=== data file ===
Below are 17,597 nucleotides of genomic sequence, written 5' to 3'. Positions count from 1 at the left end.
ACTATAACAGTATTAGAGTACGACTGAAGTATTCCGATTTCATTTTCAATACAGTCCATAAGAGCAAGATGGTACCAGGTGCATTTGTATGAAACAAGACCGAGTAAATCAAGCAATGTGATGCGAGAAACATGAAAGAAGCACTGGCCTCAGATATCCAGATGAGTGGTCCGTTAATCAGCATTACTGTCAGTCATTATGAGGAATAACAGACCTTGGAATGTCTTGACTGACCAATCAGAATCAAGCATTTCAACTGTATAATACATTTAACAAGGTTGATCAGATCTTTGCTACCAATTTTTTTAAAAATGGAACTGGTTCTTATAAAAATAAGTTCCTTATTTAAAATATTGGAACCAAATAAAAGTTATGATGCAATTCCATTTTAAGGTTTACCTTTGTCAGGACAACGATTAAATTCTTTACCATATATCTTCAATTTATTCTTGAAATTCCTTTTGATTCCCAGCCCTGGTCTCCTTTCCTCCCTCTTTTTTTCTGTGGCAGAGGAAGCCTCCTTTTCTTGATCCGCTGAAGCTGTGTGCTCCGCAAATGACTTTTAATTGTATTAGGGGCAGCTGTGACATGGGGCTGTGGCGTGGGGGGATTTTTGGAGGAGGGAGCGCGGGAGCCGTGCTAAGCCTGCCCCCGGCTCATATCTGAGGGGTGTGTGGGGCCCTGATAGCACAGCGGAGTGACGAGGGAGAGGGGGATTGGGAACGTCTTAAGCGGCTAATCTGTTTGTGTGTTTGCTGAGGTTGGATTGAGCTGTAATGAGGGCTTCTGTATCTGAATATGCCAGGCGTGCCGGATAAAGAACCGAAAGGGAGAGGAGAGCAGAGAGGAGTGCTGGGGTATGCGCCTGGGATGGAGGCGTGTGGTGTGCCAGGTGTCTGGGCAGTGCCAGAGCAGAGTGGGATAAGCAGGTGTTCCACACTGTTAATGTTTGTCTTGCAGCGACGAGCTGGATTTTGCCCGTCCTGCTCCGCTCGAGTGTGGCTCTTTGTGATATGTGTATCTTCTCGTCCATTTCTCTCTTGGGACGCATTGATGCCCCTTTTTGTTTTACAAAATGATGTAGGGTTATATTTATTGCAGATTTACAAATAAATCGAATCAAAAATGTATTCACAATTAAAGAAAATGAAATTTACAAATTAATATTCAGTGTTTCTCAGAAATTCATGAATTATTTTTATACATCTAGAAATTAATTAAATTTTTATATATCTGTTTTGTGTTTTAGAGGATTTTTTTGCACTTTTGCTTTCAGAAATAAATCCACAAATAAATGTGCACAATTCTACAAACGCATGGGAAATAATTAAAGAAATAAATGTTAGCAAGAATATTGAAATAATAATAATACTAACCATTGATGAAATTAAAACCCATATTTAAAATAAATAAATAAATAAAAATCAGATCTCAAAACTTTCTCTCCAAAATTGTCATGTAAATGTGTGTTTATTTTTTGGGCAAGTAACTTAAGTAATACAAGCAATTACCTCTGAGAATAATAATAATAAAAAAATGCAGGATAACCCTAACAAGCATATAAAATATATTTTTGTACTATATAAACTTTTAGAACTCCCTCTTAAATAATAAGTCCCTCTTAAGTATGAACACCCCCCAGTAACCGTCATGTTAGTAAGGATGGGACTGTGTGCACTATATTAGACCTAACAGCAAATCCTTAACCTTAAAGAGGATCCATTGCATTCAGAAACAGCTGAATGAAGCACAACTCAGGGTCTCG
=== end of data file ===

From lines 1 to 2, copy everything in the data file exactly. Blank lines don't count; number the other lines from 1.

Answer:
Below are 17,597 nucleotides of genomic sequence, written 5' to 3'. Positions count from 1 at the left end.
ACTATAACAGTATTAGAGTACGACTGAAGTATTCCGATTTCATTTTCAATACAGTCCATAAGAGCAAGATGGTACCAGGTGCATTTGTATGAAACAAGACCGAGTAAATCAAGCAATGTGATGCGAGAAACATGAAAGAAGCACTGGCCTCAGATATCCAGATGAGTGGTCCGTTAATCAGCATTACTGTCAGTCATTATGAGGAATAACAGACCTTGGAATGTCTTGACTGACCAATCAGAATCAAGCATTTCAACTGTATAATACATTTAACAAGGTTGATCAGATCTTTGCTACCAATTTTTTTAAAAATGGAACTGGTTCTTATAAAAATAAGTTCCTTATTTAAAATATTGGAACCAAATAAAAGTTATGATGCAATTCCATTTTAAGGTTTACCTTTGTCAGGACAACGATTAAATTCTTTACCATATATCTTCAATTTATTCTTGAAATTCCTTTTGATTCCCAGCCCTGGTCTCCTTTCCTCCCTCTTTTTTTCTGTGGCAGAGGAAGCCTCCTTTTCTTGATCCGCTGAAGCTGTGTGCTCCGCAAATGACTTTTAATTGTATTAGGGGCAGCTGTGACATGGGGCTGTGGCGTGGGGGGATTTTTGGAGGAGGGAGCGCGGGAGCCGTGCTAAGCCTGCCCCCGGCTCATATCTGAGGGGTGTGTGGGGCCCTGATAGCACAGCGGAGTGACGAGGGAGAGGGGGATTGGGAACGTCTTAAGCGGCTAATCTGTTTGTGTGTTTGCTGAGGTTGGATTGAGCTGTAATGAGGGCTTCTGTATCTGAATATGCCAGGCGTGCCGGATAAAGAACCGAAAGGGAGAGGAGAGCAGAGAGGAGTGCTGGGGTATGCGCCTGGGATGGAGGCGTGTGGTGTGCCAGGTGTCTGGGCAGTGCCAGAGCAGAGTGGGATAAGCAGGTGTTCCACACTGTTAATGTTTGTCTTGCAGCGACGAGCTGGATTTTGCCCGTCCTGCTCCGCTCGAGTGTGGCTCTTTGTGATATGTGTATCTTCTCGTCCATTTCTCTCTTGGGACGCATTGATGCCCCTTTTTGTTTTACAAAATGATGTAGGGTTATATTTATTGCAGATTTACAAATAAATCGAATCAAAAATGTATTCACAATTAAAGAAAATGAAATTTACAAATTAATATTCAGTGTTTCTCAGAAATTCATGAATTATTTTTATACATCTAGAAATTAATTAAATTTTTATATATCTGTTTTGTGTTTTAGAGGATTTTTTTGCACTTTTGCTTTCAGAAATAAATCCACAAATAAATGTGCACAATTCTACAAACGCATGGGAAATAATTAAAGAAATAAATGTTAGCAAGAATATTGAAATAATAATAATACTAACCATTGATGAAATTAAAACCCATATTTAAAATAAATAAATAAATAAAAATCAGATCTCAAAACTTTCTCTCCAAAATTGTCATGTAAATGTGTGTTTATTTTTTGGGCAAGTAACTTAAGTAATACAAGCAATTACCTCTGAGAATAATAATAATAAAAAAATGCAGGATAACCCTAACAAGCATATAAAATATATTTTTGTACTATATAAACTTTTAGAACTCCCTCTTAAATAATAAGTCCCTCTTAAGTATGAACACCCCCCAGTAACCGTCATGTTAGTAAGGATGGGACTGTGTGCACTATATTAGACCTAACAGCAAATCCTTAACCTTAAAGAGGATCCATTGCATTCAGAAACAGCTGAATGAAGCACAACTCAGGGTCTCG